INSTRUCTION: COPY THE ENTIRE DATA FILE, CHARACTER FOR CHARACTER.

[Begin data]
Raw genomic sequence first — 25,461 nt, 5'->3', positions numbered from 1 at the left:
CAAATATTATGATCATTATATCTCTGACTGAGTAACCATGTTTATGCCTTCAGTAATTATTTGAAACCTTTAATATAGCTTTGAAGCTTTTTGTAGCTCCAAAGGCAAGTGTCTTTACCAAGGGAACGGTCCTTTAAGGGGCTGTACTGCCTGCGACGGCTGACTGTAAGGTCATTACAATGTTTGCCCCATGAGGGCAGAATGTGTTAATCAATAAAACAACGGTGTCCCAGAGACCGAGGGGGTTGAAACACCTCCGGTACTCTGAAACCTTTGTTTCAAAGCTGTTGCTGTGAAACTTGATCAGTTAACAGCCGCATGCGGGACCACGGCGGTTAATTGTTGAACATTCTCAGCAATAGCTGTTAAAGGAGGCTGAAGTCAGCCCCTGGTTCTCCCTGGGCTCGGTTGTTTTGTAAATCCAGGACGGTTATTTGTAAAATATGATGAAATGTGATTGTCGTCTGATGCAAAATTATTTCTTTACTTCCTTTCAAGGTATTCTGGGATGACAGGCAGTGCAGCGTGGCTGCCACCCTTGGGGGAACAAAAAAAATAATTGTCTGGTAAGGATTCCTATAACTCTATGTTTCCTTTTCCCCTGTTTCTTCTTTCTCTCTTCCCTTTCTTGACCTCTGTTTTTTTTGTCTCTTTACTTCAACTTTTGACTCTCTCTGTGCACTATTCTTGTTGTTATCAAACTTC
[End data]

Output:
Raw genomic sequence first — 25,461 nt, 5'->3', positions numbered from 1 at the left:
CAAATATTATGATCATTATATCTCTGACTGAGTAACCATGTTTATGCCTTCAGTAATTATTTGAAACCTTTAATATAGCTTTGAAGCTTTTTGTAGCTCCAAAGGCAAGTGTCTTTACCAAGGGAACGGTCCTTTAAGGGGCTGTACTGCCTGCGACGGCTGACTGTAAGGTCATTACAATGTTTGCCCCATGAGGGCAGAATGTGTTAATCAATAAAACAACGGTGTCCCAGAGACCGAGGGGGTTGAAACACCTCCGGTACTCTGAAACCTTTGTTTCAAAGCTGTTGCTGTGAAACTTGATCAGTTAACAGCCGCATGCGGGACCACGGCGGTTAATTGTTGAACATTCTCAGCAATAGCTGTTAAAGGAGGCTGAAGTCAGCCCCTGGTTCTCCCTGGGCTCGGTTGTTTTGTAAATCCAGGACGGTTATTTGTAAAATATGATGAAATGTGATTGTCGTCTGATGCAAAATTATTTCTTTACTTCCTTTCAAGGTATTCTGGGATGACAGGCAGTGCAGCGTGGCTGCCACCCTTGGGGGAACAAAAAAAATAATTGTCTGGTAAGGATTCCTATAACTCTATGTTTCCTTTTCCCCTGTTTCTTCTTTCTCTCTTCCCTTTCTTGACCTCTGTTTTTTTTGTCTCTTTACTTCAACTTTTGACTCTCTCTGTGCACTATTCTTGTTGTTATCAAACTTC